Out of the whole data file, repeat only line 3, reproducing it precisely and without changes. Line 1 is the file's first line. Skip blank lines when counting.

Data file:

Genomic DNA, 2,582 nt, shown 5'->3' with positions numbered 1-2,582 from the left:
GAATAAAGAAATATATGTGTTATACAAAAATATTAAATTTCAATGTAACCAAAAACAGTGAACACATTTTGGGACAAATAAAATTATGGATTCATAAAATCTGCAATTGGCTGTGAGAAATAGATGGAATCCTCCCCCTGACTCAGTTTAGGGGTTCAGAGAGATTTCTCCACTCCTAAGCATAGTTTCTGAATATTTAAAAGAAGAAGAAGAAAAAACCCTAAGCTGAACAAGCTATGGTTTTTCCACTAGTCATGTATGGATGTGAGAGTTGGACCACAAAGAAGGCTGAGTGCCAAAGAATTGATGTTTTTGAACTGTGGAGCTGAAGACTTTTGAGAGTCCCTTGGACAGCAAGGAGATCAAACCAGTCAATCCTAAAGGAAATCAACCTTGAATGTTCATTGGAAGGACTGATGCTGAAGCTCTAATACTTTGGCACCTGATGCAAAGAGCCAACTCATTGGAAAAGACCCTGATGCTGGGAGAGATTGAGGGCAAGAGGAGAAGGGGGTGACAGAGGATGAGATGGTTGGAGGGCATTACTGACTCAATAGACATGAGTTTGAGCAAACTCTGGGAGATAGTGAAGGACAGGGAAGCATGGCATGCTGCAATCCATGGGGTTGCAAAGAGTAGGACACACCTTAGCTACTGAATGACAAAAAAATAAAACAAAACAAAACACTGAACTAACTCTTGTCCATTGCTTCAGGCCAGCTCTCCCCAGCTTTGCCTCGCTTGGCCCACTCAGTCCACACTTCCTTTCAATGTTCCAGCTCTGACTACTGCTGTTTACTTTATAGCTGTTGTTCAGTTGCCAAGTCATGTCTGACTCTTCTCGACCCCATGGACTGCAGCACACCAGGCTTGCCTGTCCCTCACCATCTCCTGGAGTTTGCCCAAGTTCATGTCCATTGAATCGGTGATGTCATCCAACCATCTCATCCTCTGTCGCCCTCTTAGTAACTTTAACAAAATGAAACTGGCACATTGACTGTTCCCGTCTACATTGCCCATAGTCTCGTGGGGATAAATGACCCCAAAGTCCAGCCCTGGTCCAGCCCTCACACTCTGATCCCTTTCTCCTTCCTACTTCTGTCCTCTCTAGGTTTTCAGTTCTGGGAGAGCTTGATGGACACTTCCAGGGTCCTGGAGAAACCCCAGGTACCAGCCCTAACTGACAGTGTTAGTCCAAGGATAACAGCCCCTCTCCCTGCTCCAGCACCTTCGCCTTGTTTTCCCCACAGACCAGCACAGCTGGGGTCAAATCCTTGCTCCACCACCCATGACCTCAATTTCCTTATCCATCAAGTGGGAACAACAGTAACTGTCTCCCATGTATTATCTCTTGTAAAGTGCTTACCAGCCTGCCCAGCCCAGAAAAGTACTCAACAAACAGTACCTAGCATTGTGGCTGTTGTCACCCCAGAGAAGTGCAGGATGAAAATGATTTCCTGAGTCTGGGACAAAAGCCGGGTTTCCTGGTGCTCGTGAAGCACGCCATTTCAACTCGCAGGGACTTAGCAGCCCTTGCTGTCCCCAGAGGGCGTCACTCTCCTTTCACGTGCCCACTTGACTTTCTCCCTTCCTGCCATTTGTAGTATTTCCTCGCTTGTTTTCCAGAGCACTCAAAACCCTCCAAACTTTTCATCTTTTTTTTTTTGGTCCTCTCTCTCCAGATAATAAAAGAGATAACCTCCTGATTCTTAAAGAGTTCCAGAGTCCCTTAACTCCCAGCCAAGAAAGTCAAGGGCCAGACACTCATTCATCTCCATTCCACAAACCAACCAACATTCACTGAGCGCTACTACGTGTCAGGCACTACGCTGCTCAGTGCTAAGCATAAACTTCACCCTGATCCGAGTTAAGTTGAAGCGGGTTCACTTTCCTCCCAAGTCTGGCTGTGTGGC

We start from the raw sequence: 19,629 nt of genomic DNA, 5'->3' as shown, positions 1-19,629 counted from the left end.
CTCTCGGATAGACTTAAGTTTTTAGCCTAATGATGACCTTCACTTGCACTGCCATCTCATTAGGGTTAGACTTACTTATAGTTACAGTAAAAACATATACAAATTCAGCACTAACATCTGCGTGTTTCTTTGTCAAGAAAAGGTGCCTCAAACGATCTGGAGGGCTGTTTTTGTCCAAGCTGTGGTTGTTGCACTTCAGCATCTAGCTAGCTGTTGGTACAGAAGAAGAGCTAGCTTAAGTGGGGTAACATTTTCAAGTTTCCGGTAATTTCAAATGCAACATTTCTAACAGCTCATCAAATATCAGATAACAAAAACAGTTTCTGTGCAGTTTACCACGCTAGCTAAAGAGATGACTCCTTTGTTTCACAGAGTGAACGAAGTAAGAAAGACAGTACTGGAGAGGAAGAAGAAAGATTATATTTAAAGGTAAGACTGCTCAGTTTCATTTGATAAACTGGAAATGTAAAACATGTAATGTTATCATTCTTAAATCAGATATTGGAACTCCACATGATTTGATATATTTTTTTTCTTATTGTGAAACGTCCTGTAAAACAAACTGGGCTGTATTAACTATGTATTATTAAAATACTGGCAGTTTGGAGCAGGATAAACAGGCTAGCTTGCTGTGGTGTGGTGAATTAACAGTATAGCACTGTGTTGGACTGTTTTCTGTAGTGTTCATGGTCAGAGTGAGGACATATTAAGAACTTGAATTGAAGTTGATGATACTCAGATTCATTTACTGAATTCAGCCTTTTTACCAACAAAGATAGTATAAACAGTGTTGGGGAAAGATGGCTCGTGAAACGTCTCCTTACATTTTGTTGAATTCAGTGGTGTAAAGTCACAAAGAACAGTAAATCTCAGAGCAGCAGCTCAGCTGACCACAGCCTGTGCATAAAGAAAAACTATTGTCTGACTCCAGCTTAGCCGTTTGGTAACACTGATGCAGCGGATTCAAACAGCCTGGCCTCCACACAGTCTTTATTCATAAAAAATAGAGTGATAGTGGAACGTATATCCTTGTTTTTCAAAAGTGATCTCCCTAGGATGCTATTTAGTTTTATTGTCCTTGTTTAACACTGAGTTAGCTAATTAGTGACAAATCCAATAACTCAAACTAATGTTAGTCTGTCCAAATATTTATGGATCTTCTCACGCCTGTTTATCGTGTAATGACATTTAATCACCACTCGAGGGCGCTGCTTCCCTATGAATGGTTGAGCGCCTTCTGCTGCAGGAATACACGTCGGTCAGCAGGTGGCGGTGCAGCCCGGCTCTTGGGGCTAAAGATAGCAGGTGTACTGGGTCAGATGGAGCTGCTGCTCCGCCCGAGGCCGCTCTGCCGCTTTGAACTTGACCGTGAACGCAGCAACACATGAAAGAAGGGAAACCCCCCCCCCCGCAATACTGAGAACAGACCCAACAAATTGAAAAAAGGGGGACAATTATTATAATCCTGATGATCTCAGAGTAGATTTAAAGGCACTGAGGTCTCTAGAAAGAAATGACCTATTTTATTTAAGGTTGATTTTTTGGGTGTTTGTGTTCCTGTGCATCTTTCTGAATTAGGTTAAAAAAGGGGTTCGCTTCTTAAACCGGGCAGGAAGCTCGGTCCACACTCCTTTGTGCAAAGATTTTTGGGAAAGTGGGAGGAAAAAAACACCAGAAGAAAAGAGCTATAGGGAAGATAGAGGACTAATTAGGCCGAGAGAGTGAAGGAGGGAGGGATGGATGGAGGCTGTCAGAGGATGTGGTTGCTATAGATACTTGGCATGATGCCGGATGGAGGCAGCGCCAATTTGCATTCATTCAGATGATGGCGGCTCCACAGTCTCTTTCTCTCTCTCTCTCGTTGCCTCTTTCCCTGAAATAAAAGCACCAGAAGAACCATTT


We start from the raw sequence: 19,629 nt of genomic DNA, 5'->3' as shown, positions 1-19,629 counted from the left end.